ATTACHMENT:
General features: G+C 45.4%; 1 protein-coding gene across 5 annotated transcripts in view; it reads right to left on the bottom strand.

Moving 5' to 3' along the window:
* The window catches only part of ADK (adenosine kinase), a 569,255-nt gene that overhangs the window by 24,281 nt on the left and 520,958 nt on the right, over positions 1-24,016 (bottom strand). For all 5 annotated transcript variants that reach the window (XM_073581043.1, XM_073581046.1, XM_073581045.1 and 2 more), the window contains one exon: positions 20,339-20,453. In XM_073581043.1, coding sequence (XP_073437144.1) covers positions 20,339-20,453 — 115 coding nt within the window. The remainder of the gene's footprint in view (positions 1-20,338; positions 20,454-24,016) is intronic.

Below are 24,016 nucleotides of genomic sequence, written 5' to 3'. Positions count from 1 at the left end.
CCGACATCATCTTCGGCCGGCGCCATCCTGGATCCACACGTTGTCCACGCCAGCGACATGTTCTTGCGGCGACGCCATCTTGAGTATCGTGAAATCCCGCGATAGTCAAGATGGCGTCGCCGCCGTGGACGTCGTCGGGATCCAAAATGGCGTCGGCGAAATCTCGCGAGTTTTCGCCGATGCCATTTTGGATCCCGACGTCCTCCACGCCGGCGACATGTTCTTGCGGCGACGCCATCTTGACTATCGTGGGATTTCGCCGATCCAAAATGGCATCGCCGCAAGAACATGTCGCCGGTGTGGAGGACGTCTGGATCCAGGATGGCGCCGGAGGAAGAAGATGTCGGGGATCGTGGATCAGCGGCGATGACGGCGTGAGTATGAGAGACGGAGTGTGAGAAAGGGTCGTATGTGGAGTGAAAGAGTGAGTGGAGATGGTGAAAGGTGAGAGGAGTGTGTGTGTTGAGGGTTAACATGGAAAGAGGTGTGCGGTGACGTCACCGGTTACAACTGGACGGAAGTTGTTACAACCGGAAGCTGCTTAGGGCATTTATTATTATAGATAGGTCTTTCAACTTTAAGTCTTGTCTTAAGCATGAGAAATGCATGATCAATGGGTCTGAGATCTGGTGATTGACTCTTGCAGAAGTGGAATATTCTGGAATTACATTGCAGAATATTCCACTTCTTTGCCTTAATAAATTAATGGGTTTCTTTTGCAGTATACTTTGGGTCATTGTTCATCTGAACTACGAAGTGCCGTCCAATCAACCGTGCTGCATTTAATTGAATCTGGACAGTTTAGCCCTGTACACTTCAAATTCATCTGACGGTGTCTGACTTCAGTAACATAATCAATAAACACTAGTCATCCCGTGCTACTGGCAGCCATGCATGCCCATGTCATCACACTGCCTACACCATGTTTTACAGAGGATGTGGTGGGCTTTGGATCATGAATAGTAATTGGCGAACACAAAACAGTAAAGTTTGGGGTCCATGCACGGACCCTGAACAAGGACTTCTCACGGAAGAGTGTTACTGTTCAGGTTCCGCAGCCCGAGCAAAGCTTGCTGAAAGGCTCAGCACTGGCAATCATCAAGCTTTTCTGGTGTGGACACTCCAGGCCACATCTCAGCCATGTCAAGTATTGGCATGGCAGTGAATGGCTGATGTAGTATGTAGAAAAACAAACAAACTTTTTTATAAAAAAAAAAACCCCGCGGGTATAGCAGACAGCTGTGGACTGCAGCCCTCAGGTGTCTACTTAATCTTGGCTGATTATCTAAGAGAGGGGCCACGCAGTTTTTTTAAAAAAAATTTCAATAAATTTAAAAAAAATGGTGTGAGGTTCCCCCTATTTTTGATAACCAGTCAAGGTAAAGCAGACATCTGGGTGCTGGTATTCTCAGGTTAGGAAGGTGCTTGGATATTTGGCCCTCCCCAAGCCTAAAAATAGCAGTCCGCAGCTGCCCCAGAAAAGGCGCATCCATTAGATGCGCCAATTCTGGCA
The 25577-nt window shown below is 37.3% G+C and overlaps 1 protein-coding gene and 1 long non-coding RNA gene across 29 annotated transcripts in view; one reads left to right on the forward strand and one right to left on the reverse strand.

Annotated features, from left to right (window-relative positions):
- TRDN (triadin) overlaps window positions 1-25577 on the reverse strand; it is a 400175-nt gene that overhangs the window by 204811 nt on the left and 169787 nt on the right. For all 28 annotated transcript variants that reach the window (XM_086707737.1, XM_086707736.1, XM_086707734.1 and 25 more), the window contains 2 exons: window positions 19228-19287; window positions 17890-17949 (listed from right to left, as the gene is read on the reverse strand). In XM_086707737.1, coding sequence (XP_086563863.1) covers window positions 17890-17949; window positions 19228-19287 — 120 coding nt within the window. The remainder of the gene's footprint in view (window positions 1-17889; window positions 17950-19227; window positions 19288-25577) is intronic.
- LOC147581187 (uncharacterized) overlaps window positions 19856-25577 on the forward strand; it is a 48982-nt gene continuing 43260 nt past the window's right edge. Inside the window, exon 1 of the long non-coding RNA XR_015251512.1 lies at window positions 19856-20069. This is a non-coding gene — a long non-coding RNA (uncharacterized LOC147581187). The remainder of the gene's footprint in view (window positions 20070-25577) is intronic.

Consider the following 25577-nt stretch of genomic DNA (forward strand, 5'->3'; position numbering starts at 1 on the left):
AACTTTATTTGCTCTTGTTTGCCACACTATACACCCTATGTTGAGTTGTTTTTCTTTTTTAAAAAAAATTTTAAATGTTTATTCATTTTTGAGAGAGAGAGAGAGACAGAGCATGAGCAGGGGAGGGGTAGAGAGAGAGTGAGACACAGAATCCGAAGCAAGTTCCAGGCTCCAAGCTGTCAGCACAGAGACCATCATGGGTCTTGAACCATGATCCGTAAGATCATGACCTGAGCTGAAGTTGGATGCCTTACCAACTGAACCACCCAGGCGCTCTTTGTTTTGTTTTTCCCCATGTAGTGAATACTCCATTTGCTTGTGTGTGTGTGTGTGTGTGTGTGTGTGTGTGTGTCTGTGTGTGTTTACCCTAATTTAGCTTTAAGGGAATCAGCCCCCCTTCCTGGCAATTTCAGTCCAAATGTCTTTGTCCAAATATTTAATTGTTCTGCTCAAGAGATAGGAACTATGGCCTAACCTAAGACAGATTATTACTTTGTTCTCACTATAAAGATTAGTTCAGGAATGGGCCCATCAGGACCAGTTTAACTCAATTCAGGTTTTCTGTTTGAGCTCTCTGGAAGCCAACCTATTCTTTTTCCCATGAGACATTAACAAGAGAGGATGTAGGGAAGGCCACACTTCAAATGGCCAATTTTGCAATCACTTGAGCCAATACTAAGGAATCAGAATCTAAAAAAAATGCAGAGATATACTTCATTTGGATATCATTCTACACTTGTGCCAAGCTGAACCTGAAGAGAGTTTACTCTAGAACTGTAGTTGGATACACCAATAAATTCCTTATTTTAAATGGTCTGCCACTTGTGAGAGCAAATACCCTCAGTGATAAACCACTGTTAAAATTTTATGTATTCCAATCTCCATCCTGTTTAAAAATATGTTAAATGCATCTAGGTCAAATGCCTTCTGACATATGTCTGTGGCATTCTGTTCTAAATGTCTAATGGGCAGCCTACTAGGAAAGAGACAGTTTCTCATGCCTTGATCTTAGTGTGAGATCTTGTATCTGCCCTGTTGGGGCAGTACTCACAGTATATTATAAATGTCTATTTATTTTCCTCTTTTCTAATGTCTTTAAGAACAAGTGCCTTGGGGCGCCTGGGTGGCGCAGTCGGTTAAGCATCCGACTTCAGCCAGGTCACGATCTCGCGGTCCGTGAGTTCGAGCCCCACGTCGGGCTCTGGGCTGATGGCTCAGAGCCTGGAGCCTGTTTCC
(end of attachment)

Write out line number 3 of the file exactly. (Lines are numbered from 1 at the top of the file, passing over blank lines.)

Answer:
* The window catches only part of ADK (adenosine kinase), a 569,255-nt gene that overhangs the window by 24,281 nt on the left and 520,958 nt on the right, over positions 1-24,016 (bottom strand). For all 5 annotated transcript variants that reach the window (XM_073581043.1, XM_073581046.1, XM_073581045.1 and 2 more), the window contains one exon: positions 20,339-20,453. In XM_073581043.1, coding sequence (XP_073437144.1) covers positions 20,339-20,453 — 115 coding nt within the window. The remainder of the gene's footprint in view (positions 1-20,338; positions 20,454-24,016) is intronic.